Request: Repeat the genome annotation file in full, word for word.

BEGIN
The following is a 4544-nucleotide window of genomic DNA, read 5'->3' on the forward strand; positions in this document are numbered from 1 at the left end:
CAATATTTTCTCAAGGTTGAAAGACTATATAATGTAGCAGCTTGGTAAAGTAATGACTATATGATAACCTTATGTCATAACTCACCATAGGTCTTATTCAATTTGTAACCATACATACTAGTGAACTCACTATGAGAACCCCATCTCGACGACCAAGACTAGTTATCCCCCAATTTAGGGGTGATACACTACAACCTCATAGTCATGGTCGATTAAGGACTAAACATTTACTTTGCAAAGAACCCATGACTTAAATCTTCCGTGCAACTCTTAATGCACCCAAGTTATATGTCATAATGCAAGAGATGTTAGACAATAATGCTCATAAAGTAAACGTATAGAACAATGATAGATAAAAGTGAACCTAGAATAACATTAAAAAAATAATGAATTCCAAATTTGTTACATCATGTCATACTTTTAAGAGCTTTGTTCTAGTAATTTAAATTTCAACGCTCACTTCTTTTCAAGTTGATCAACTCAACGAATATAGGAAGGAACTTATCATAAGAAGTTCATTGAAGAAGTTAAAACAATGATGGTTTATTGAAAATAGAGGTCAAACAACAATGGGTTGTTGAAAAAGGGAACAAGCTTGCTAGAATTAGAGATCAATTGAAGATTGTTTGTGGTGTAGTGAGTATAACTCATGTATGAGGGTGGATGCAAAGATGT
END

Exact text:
The following is a 4544-nucleotide window of genomic DNA, read 5'->3' on the forward strand; positions in this document are numbered from 1 at the left end:
CAATATTTTCTCAAGGTTGAAAGACTATATAATGTAGCAGCTTGGTAAAGTAATGACTATATGATAACCTTATGTCATAACTCACCATAGGTCTTATTCAATTTGTAACCATACATACTAGTGAACTCACTATGAGAACCCCATCTCGACGACCAAGACTAGTTATCCCCCAATTTAGGGGTGATACACTACAACCTCATAGTCATGGTCGATTAAGGACTAAACATTTACTTTGCAAAGAACCCATGACTTAAATCTTCCGTGCAACTCTTAATGCACCCAAGTTATATGTCATAATGCAAGAGATGTTAGACAATAATGCTCATAAAGTAAACGTATAGAACAATGATAGATAAAAGTGAACCTAGAATAACATTAAAAAAATAATGAATTCCAAATTTGTTACATCATGTCATACTTTTAAGAGCTTTGTTCTAGTAATTTAAATTTCAACGCTCACTTCTTTTCAAGTTGATCAACTCAACGAATATAGGAAGGAACTTATCATAAGAAGTTCATTGAAGAAGTTAAAACAATGATGGTTTATTGAAAATAGAGGTCAAACAACAATGGGTTGTTGAAAAAGGGAACAAGCTTGCTAGAATTAGAGATCAATTGAAGATTGTTTGTGGTGTAGTGAGTATAACTCATGTATGAGGGTGGATGCAAAGATGT